Research in recent years suggests that certain foods can give our brain a boost—dark berries, like grapes and blueberries, and cold water fish like salmon, just to name a few. With studies showing cognitive benefit from a diet rich in these foods, researchers at the University of Cincinnati (UC) set out to investigate whether steady long-term supplementation of blueberries and fish oil, either alone or combined, would show improvements in older adults with complaints of mild neurological deficits, like forgetfulness.
The answer they got, surprisingly, was yes and no. Separately, participants in the fish oil study group and in the blueberry consumption group both showed fewer cognitive symptoms with objective memory improvement for those in the blueberry group; however, those in the group taking both blueberry and fish oil supplements showed no objective or subjective cognitive enhancement.
Reuters now counts the University of Cincinnati among the 100 most innovative institutions of higher learning in the world.
UC entered Reuters’ 2018 rankings at No. 80, its first appearance since the news organization began the list in 2015. According to Reuters, "the list identifies and ranks the educational institutions doing the most to advance science, invent new technologies and power new markets and industries.”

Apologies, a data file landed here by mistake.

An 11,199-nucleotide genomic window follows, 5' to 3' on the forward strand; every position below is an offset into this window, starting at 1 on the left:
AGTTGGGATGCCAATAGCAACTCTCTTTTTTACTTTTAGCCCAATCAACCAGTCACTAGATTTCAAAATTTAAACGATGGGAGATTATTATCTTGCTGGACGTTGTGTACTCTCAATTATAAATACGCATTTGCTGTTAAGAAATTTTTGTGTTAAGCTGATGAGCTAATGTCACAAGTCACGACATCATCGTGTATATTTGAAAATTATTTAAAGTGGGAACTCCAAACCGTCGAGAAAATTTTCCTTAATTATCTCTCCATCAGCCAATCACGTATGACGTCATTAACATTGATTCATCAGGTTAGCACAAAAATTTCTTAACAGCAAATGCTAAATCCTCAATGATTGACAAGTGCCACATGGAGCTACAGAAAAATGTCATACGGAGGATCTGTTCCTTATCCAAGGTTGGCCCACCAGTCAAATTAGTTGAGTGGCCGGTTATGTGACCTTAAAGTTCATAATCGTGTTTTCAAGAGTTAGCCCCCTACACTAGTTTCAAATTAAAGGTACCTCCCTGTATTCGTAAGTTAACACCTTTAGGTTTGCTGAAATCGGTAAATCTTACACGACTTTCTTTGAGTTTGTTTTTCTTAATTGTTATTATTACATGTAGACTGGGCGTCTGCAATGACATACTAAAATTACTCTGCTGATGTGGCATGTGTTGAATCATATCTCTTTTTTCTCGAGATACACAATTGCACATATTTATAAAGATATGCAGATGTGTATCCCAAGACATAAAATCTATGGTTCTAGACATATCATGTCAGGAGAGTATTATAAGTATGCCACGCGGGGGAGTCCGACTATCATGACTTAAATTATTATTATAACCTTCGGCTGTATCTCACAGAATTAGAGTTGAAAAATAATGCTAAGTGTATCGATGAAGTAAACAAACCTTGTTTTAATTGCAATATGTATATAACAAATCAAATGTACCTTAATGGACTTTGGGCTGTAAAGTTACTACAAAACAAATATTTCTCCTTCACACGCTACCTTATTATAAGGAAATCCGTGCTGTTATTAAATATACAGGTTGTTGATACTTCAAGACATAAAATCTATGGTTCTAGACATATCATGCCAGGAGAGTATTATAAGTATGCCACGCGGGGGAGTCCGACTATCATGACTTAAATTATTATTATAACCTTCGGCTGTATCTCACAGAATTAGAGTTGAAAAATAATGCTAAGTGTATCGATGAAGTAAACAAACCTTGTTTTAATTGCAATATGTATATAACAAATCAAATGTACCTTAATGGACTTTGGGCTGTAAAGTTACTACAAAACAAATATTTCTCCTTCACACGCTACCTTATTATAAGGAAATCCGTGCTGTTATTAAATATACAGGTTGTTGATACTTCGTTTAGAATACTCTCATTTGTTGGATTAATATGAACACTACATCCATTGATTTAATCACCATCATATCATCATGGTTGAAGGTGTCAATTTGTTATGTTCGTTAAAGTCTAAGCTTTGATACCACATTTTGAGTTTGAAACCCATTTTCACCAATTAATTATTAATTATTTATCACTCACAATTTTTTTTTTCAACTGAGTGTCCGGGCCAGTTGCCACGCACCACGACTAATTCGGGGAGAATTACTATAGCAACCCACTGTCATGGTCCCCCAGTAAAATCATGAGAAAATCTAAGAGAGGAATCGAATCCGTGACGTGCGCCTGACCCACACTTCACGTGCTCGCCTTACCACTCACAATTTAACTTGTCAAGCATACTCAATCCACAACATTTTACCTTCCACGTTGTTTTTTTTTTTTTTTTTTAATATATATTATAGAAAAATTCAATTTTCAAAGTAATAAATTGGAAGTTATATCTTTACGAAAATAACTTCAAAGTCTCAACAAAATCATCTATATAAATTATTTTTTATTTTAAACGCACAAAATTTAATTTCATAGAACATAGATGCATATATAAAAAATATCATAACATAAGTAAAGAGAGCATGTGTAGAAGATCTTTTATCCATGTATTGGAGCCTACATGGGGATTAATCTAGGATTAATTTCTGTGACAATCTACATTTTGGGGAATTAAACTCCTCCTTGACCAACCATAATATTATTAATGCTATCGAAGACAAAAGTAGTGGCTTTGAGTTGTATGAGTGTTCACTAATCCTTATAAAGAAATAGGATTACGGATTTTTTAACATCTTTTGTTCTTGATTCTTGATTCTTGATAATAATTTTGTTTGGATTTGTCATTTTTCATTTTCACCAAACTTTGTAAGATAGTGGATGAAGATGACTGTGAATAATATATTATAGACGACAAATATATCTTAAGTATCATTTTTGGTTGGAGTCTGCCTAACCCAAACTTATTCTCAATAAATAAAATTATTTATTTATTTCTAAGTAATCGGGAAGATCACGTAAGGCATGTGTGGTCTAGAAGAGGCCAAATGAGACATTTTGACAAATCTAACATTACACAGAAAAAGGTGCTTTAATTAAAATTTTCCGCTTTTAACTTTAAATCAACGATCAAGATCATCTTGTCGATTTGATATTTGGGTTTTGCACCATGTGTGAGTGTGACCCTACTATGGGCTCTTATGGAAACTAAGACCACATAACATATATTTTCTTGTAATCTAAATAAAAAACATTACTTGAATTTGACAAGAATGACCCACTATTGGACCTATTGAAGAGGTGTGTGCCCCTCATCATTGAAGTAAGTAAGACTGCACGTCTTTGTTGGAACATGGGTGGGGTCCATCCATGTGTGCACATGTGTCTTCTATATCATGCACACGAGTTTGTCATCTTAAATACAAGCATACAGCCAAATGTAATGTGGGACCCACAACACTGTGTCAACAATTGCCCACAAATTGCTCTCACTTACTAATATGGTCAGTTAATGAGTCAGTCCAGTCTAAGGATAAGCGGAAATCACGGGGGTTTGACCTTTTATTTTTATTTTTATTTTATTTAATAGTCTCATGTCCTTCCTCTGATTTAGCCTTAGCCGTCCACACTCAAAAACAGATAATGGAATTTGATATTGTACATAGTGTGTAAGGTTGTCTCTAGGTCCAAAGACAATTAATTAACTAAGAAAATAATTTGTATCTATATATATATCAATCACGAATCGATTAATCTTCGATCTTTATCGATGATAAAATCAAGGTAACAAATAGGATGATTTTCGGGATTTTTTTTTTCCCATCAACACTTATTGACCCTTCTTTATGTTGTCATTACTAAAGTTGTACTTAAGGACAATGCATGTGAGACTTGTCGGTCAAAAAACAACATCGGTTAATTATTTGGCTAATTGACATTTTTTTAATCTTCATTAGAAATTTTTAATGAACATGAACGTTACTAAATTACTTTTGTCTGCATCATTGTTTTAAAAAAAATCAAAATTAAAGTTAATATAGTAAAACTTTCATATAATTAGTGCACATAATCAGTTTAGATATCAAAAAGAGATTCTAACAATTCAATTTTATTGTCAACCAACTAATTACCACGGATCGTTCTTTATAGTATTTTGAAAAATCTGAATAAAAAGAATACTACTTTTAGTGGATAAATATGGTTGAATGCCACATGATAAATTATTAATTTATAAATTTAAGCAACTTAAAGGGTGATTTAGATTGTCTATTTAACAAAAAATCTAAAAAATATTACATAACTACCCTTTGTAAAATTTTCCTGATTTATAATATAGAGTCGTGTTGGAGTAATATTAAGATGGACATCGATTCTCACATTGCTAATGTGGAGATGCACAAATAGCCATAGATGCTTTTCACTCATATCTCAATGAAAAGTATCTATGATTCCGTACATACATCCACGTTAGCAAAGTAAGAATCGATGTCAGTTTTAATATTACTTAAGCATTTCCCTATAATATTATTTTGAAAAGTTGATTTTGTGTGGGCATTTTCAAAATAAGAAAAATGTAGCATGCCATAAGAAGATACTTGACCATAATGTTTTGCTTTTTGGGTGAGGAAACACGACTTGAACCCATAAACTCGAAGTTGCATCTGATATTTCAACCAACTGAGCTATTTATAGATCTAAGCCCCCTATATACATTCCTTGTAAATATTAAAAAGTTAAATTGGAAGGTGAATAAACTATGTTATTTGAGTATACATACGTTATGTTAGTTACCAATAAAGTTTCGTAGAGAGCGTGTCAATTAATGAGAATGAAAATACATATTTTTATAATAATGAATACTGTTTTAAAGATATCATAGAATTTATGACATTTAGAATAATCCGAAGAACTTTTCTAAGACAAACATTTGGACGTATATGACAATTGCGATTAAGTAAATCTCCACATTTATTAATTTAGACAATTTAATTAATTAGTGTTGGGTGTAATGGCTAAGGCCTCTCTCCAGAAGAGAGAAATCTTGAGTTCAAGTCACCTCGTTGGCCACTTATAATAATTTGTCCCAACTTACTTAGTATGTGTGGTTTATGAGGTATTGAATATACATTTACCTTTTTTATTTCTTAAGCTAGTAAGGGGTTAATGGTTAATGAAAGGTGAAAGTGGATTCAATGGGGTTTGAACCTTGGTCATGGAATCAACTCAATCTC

UC is one of 46 American institutions named on the list, and is ranked ahead of the State University of New York System, the University of Virginia, the University of Iowa, the University of Miami and Arizona State University.
A pilot study led by researchers at the University of Cincinnati (UC) College of Medicine suggests Jewish men who practice wearing tefillin, which involves the tight wrapping of an arm with leather banding as part of daily prayer, may receive cardiovascular health benefits.
The researchers propose that benefits may occur though remote ischemic preconditioning that results in protection during heart attacks. The results are available online in the American Journal of Physiology-Heart and Circulatory Physiology.
Jack Rubinstein, MD, associate professor in the Division of Cardiovascular Health and Disease, and a UC Health cardiologist, says he enrolled 20 Jewish men living in Greater Cincinnati—nine who wear tefillin daily and 11 non-users of tefillin—in the study. His team of researchers recorded baseline information on all participants during the early morning and then additional data after wearing tefillin for 30 minutes.